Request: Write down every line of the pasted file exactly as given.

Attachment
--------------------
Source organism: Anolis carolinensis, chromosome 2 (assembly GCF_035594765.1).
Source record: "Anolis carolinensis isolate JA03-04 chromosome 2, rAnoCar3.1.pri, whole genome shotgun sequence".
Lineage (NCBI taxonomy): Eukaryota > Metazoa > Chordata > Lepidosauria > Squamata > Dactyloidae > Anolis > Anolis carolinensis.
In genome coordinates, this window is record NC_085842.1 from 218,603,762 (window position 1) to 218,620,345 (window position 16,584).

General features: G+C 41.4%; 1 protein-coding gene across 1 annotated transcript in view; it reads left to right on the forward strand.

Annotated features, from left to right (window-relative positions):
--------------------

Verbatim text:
Source organism: Anolis carolinensis, chromosome 2 (assembly GCF_035594765.1).
Source record: "Anolis carolinensis isolate JA03-04 chromosome 2, rAnoCar3.1.pri, whole genome shotgun sequence".
Lineage (NCBI taxonomy): Eukaryota > Metazoa > Chordata > Lepidosauria > Squamata > Dactyloidae > Anolis > Anolis carolinensis.
In genome coordinates, this window is record NC_085842.1 from 218,603,762 (window position 1) to 218,620,345 (window position 16,584).

General features: G+C 41.4%; 1 protein-coding gene across 1 annotated transcript in view; it reads left to right on the forward strand.

Annotated features, from left to right (window-relative positions):